It could be a branch from a tree. Often sticks are easily found on the ground in the countryside – you might throw them for your dog. And they’re useful for all kinds of things. So carrots are not very exciting and neither are sticks, so how and why do we use these terms, these words to talk about motivation? Well if you can picture a donkey, D-O-N-K-E-Y – an animal a bit like a horse, but smaller and an animal which traditionally has the job of carrying heavy things, perhaps working on a farm or pulling a cart behind it.
A photograph of a woman feeding some donkeys, who seem to prefer the carrot over the stick when it comes to motivation in our English idioms lesson.
Then in theory, if you hold a carrot in front of the donkey, he will move forward, because he’s motivated to try and eat the carrot. Carrots are motivating to donkeys. I can attest that carrots are certainly motivating to horses. When I was still riding last year, I know that as soon as you turned around on your ride and you were heading home, the horses would all go faster, because they knew there were carrots waiting for them when they got back! So carrots may not be that motivating for humans, but they are for horses and donkeys! Another way of making a donkey move might be to hit it with a stick.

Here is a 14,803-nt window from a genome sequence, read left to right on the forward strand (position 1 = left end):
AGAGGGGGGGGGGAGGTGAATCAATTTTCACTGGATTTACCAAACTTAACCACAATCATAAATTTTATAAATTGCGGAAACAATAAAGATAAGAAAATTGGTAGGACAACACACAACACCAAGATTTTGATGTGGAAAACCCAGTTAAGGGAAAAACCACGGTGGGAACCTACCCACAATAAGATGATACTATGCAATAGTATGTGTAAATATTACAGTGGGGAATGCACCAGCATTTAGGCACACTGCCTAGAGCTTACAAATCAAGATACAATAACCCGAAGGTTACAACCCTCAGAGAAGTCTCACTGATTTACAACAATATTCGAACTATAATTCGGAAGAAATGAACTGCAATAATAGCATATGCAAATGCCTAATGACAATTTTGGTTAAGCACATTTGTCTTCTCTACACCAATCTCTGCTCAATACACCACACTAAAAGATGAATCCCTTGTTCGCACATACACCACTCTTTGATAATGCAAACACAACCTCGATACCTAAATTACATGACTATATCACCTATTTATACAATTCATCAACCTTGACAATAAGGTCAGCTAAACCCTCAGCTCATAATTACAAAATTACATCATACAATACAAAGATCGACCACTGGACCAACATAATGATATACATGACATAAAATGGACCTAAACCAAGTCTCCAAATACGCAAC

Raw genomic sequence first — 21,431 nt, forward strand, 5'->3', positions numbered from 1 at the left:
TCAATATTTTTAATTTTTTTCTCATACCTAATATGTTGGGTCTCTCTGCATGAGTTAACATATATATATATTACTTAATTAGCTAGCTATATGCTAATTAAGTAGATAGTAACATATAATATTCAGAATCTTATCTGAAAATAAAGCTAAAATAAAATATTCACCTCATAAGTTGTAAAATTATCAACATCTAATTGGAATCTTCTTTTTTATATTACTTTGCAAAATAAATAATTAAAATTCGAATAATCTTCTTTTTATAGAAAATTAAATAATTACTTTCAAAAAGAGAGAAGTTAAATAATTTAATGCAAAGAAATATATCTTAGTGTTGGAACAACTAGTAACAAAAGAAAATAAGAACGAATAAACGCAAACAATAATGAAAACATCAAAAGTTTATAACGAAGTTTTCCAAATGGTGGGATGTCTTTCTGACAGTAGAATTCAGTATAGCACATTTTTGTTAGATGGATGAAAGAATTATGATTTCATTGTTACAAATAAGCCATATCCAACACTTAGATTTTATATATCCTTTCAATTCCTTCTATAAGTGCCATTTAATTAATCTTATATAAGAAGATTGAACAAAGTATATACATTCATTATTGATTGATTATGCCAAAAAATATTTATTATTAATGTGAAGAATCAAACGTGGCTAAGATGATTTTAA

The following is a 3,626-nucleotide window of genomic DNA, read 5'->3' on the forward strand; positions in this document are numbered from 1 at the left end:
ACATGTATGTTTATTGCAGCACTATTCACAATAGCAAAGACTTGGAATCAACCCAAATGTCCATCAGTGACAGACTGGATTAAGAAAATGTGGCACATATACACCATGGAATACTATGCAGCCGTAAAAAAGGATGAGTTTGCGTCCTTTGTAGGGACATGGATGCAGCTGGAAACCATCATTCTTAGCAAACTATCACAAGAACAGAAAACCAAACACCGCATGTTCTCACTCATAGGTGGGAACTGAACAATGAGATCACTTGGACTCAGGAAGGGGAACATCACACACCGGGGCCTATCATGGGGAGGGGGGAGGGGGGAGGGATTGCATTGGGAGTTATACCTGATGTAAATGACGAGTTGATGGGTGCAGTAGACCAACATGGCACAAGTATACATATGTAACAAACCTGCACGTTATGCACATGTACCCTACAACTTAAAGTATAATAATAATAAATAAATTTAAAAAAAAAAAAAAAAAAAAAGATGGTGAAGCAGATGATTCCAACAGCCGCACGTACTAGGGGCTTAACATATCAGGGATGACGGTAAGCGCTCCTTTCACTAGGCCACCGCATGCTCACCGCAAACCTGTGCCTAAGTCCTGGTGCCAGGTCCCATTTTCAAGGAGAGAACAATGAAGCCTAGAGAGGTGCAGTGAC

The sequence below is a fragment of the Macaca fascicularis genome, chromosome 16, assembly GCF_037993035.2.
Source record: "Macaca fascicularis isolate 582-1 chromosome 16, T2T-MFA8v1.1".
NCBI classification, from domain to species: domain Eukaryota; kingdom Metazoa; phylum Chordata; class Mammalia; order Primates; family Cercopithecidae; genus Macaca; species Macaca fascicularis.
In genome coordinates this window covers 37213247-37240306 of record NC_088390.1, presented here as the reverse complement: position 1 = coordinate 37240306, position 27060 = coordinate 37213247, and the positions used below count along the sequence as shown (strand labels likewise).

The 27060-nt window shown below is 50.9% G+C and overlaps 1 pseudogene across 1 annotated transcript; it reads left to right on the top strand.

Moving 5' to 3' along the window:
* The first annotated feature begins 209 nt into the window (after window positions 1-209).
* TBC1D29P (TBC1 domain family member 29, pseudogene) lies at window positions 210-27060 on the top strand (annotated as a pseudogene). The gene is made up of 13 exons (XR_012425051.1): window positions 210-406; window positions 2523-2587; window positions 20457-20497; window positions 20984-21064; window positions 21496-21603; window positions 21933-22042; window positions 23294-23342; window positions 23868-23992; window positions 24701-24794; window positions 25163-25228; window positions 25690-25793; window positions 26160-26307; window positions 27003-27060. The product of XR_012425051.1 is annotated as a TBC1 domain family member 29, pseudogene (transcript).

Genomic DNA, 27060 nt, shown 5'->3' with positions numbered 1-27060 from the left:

And similarly with a horse, you might use what’s called ‘a riding crop’ or even spurs, S-P-U-R-S, which actually hurt the horse to make it go faster. I’m not keen on either of those ideas, but we use the idea of spurs idiomatically. ‘To spur someone on’ means to motivate them. So obviously the carrot is kinder than the stick – and as long as the donkey or the horse actually gets some carrot in the end, it’s a kinder way to motivate them.
So we use it as an idiom in all kinds of places. In business, you might use ‘carrots and sticks’. You might say to your sales team – the person who makes most sales this month, will get a bonus, will get extra pay. But anyone whose sales fall below a certain target figure, then there’s a punishment – you’ll be paid less than usual. So the bonus is like the carrot – and being paid less is like the stick.
Just pausing the carrots and sticks for a moment, to remind you about our Most Common 500 Words Course. If you feel that you’d benefit from consolidating, from improving your basic English, but still using our ‘Listen&Learn’ method instead of traditional classroom learning – then the Most 500 Words Course is for you. Focus on the basics. Make sure you know all the most commonly used words. But don’t make the mistake of thinking that this course doesn’t have some challenge in it!
Some of the most common words are also the most difficult – either in their pronunciation or in the number of uses which they have. Think about modal verbs. These are usually made up of the most common words – like ‘get up’, ‘get on’, ‘get by’. All simple words, but with different meanings. So if you want to make sure you have a firm base in English, then go to our courses page at adeptenglish.com and buy this course. You’ll be pleased that you did.